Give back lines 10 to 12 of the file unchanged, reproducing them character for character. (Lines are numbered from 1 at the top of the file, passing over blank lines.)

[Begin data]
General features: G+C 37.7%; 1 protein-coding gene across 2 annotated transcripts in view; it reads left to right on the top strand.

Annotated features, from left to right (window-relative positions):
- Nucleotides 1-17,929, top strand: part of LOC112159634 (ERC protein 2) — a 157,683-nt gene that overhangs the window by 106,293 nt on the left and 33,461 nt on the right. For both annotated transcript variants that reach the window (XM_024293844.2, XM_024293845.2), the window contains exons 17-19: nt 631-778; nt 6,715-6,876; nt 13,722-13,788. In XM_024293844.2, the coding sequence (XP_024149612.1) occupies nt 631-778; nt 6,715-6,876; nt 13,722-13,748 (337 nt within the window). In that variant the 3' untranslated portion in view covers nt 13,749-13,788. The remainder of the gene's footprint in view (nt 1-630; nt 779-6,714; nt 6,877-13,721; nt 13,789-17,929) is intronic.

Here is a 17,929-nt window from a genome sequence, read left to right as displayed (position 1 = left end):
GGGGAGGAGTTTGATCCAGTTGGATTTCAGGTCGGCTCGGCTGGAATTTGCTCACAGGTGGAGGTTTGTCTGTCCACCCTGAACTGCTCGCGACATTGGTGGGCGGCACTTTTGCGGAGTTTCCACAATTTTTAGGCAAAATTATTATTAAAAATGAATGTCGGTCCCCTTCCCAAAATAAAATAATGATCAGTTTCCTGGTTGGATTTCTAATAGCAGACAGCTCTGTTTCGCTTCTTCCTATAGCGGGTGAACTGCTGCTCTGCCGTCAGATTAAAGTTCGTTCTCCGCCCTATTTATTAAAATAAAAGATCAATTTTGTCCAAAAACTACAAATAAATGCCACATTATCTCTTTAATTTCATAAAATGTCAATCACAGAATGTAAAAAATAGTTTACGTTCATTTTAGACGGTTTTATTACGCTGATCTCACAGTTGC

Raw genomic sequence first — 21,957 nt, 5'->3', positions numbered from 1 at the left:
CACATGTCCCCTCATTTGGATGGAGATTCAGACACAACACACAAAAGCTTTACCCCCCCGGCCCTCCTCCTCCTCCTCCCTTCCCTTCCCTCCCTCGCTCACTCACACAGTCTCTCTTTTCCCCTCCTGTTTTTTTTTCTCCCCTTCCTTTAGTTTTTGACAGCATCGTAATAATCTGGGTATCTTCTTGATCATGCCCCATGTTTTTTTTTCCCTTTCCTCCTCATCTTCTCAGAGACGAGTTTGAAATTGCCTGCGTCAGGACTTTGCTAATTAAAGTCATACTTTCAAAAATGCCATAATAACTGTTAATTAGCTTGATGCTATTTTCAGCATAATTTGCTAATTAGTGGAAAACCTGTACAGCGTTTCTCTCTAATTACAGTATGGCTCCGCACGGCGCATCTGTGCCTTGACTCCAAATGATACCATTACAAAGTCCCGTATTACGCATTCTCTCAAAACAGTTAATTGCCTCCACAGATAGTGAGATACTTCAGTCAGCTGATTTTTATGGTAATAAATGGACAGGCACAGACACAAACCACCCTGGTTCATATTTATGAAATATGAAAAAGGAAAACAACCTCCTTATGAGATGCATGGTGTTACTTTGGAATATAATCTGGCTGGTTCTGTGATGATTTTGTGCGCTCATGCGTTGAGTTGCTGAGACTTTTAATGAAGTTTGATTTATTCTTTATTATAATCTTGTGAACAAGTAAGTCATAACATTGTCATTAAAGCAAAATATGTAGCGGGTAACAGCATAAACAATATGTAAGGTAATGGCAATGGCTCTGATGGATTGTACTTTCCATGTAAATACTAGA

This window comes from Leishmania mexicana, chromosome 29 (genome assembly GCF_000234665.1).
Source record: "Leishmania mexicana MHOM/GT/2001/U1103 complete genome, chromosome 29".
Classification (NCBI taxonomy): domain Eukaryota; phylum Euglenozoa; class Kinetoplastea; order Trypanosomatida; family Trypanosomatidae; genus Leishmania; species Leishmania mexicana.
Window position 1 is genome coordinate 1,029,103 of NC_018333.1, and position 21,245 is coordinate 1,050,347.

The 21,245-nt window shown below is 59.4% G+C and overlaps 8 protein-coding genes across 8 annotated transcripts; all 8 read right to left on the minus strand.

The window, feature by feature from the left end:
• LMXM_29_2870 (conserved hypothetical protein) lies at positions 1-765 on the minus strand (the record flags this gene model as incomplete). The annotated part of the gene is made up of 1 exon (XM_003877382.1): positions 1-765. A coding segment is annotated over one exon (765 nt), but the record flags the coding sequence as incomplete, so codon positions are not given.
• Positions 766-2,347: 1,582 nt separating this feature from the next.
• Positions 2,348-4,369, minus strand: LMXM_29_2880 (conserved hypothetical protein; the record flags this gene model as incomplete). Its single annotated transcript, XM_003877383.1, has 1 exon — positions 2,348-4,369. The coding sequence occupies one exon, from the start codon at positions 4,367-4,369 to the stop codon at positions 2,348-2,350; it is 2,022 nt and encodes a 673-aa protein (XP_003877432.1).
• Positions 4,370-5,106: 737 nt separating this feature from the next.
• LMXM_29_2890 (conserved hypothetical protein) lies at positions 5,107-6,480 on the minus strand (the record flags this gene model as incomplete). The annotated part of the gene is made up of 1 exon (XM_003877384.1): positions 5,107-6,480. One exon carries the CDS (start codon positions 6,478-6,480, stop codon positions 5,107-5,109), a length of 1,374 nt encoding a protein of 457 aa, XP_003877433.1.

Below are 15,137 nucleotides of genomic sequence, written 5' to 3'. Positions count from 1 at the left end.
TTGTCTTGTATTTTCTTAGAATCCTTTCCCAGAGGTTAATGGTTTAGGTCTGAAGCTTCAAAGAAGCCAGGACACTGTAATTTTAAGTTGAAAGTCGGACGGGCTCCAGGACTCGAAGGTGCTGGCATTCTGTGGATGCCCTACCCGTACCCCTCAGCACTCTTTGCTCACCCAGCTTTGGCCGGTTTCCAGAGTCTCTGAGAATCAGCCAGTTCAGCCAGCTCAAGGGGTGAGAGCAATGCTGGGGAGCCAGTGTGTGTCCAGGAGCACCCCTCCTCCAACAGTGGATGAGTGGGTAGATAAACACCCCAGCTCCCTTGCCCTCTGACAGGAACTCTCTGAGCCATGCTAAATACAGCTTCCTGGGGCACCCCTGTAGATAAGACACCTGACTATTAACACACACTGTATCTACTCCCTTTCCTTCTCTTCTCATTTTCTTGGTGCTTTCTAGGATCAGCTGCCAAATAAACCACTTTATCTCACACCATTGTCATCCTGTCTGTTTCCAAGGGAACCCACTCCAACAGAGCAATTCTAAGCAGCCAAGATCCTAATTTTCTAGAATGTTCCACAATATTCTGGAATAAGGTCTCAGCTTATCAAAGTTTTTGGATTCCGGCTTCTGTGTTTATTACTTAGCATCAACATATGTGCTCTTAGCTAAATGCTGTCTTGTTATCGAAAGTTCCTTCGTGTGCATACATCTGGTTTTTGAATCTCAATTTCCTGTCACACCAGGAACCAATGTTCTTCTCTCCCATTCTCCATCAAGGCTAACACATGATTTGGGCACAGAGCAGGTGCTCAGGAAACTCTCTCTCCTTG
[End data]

Classification (NCBI taxonomy): domain Eukaryota; phylum Euglenozoa; class Kinetoplastea; order Trypanosomatida; family Trypanosomatidae; genus Leishmania; species Leishmania mexicana.
Window position 1 is genome coordinate 1,029,103 of NC_018333.1, and position 21,245 is coordinate 1,050,347.

The 21,245-nt window shown below is 59.4% G+C and overlaps 8 protein-coding genes across 8 annotated transcripts; all 8 read right to left on the minus strand.